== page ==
‘People still don’t know that there is such a thing as spoken word’

March 29, 2020

Annum Salman is a spoken-word poet and the author of Sense Me, a debut collection of poetry. In this exclusive interview, she speaks about the scope for performance poetry in Pakistan and how it can be strengthened

The News on Sunday (TNS): More often than not, performance poetry is viewed as a reaction against “mainstream, print-based poetry”. Do you think performance poetry in Pakistan has similarly emerged as a reaction to certain trends?

Annum Salman (AS): In Pakistan, where poetry is an underappreciated art form, performance poetry is not a reaction to print poetry. It is just another medium to deliver words. It’s for people who dislike reading. For the generation that is addicted to social media and scrolling through Instagram posts, long poems get no attention. Mainstream poetry is now the poetry you find online; it is influenced by poets such as Rupi Kaur.

Poets have got into a habit of posting single lines or two-line poems that can maximise likes and shares. While this is a worldwide trend, this form of poetry is still considered new in Pakistan. It is harder to be a writer that writes and wants to share longer pieces with an audience. Spoken-word shows, therefore, give poets like us a platform to perform where the audience is expecting longer pieces.

TNS: Performance poetry also reinforces the classic role of the poet who recites verses to an audience. Are your poems meant to be performed and not read?

AS: Yes, our poems are written to be performed. As a published spoken-word poet, when you’re flipping through the pages of my book, you’ll be able to differentiate between mainstream poetry and spoken-word poetry. The latter will flow through several pages and will look similar to prose poetry.

Performance poetry, in the end, is storytelling and is not as general. Poetry, which can be about anything, can also have no solid purpose. For instance, a poet could just be talking about the way trees grow. Performance poetry has to have a beginning, a middle and an end, and it’s necessary because it is a story that is being recited to an audience you wish to keep hooked to your piece. Your words need to link with one another and there has to be a purpose to every phrase you’ve written. Flow, rhythm, and tone are also extremely important to keep in mind when writing a spoken-word piece. We do consider breath and high and low tones when a piece is written for performance.

TNS: What are the themes of the poems you performed at the Karachi Literature Festival (KLF)?

AS: I usually like to mix up a few themes when I’m performing so I can showcase my diversity as a writer. At the KLF, the poems I performed revolved around themes of mental health, race, language, and gender. Other poets’ themes were similar and focused on society, family and relationships.

TNS: What can be done to enhance the scope of performance poetry in Pakistan?

AS: People still do not know that there is such a thing as a spoken word. I think the lack of awareness about this medium is troubling. This is because of the influence of pop poetry on Instagram, which has become the go-to poetry for millennials. We need more awareness, platforms, and commitment to mentoring people in the field.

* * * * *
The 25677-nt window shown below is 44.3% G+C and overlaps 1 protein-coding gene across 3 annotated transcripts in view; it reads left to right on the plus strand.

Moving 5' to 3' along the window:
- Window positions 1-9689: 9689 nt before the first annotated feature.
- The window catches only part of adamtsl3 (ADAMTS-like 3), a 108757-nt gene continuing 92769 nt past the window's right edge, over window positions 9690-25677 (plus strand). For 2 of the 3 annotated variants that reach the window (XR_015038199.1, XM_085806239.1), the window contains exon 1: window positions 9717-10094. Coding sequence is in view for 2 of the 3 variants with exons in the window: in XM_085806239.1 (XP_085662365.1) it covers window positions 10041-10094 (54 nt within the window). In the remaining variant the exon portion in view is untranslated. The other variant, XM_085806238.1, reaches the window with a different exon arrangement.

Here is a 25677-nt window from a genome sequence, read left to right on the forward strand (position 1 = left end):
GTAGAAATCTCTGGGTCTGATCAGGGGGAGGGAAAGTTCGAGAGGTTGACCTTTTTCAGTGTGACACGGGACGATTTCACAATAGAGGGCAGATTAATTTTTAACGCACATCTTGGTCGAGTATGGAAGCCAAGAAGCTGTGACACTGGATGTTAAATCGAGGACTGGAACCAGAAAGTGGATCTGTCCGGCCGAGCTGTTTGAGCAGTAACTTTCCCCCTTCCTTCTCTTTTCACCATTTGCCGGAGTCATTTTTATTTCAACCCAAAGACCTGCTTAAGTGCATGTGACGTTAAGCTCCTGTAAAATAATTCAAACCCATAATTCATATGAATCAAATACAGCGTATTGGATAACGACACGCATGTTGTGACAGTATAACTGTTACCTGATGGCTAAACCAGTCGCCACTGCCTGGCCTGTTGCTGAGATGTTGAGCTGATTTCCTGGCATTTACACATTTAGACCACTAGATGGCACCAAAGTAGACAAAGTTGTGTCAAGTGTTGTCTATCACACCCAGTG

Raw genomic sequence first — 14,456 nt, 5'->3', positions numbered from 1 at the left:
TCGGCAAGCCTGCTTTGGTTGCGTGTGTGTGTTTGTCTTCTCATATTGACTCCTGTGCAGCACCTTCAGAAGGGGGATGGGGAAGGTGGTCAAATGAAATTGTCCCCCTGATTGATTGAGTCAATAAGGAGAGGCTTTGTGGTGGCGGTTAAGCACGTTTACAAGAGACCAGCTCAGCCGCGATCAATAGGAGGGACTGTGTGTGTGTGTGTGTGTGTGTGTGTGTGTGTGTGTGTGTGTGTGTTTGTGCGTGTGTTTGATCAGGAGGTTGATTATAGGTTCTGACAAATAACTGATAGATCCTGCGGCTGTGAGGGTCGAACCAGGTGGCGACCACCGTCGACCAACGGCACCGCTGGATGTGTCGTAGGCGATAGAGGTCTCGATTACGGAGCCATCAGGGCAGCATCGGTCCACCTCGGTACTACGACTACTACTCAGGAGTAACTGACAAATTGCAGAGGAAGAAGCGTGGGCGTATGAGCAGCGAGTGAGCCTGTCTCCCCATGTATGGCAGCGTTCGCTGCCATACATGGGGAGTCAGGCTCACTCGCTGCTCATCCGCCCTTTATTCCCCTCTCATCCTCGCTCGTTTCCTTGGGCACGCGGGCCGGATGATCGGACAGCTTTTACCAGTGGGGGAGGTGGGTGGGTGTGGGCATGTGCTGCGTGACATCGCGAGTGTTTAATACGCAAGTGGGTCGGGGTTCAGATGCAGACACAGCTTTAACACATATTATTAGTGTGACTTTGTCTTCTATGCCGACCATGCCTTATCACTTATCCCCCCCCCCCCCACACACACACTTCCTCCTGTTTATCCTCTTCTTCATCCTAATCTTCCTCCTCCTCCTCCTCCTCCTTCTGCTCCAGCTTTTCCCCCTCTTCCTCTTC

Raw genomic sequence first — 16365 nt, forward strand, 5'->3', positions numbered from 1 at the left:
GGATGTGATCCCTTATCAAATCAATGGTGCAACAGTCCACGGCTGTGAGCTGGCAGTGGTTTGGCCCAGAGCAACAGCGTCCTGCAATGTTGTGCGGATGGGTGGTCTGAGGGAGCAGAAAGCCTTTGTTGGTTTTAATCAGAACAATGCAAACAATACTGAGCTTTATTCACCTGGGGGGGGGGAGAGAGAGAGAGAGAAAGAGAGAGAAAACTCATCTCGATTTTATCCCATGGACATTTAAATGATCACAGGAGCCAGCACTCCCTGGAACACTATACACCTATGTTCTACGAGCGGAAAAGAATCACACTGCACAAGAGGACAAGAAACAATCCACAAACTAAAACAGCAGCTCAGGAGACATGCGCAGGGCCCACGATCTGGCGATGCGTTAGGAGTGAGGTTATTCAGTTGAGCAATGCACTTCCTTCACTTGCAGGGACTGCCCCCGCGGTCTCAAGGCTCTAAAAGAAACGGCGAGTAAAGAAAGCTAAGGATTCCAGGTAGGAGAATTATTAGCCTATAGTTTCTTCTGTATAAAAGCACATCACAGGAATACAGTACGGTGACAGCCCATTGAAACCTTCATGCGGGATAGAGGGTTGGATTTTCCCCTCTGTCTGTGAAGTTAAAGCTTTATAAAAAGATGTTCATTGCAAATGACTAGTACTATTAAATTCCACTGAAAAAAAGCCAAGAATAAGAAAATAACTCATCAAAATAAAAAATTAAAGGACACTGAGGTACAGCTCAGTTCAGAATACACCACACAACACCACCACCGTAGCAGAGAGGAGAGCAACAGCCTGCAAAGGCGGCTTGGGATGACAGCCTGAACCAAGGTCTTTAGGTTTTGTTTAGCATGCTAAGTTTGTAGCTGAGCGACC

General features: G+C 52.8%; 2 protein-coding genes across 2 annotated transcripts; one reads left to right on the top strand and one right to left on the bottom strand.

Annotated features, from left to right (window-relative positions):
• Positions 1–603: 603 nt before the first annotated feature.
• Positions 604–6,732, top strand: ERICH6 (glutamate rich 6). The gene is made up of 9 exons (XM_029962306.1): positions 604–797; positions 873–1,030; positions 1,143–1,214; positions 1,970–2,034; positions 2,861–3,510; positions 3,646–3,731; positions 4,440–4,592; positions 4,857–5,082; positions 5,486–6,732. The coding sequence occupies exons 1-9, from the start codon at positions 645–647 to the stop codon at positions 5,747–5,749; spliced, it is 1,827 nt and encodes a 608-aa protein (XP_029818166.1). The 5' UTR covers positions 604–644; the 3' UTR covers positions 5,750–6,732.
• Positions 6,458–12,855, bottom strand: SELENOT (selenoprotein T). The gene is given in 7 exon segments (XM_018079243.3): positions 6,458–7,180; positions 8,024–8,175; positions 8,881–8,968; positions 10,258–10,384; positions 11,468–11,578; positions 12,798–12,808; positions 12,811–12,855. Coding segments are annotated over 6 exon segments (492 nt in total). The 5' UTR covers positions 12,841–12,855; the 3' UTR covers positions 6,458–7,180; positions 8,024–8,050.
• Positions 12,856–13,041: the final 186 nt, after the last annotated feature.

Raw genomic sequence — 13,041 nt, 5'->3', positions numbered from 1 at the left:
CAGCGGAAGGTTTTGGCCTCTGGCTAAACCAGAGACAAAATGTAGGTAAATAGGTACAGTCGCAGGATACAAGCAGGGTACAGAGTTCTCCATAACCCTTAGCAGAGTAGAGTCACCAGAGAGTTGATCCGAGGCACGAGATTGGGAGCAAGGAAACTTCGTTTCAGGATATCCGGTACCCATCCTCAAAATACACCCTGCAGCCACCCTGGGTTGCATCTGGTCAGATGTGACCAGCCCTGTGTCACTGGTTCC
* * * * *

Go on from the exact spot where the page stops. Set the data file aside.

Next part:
Artists sometimes get stuck in promoting themselves and forget that their duty is also to expand the art itself by bringing new voices in. Poetry video channels (such as Button Poetry), more poetry groups (such as Spoken Stage) and more workshops are essential to enhance the scope of poetry in Pakistan. There should also be opportunities for spoken-word poets who specialise in the field to promote themselves so well that they get their own shows and can go on tours. This is how musicians have concerts and international spoken-word poets, such as Sarah Kay, do shows that are sold out.

TNS: Muneeza Shamsie states in her book Hybrid Tapestries that English poetry has “continued to exist on the margins of Pakistan’s intellectual life and academic circles”. How do you think performance poetry can alter this?

AS: Like I mentioned earlier, performance poetry is storytelling. And like in any storytelling, your audience matters. Performance poetry does not talk about ideologies and philosophies without context that are difficult to comprehend. Performance poetry connects to audience members.

While you’re on stage, a good performance poet should perform in a way that the stage is eliminated and the speaker becomes one of the audience members. Performance poetry, therefore, uses a lot of metaphors and imagery, initiating thoughts about topics that matter to everyone and are relatable. We do that by using cultural references, including Urdu words, performing in Urdu as well (a lot of poets at KLF including myself, performed both English and Urdu poems), and even using translation. We avoid complicated phrases, big words and focus more on tone, articulation, and expression that exceeds communication through language alone.

The writer is a freelance journalist and author of Typically Tanya

‘People still don’t know that there is such a thing as spoken word’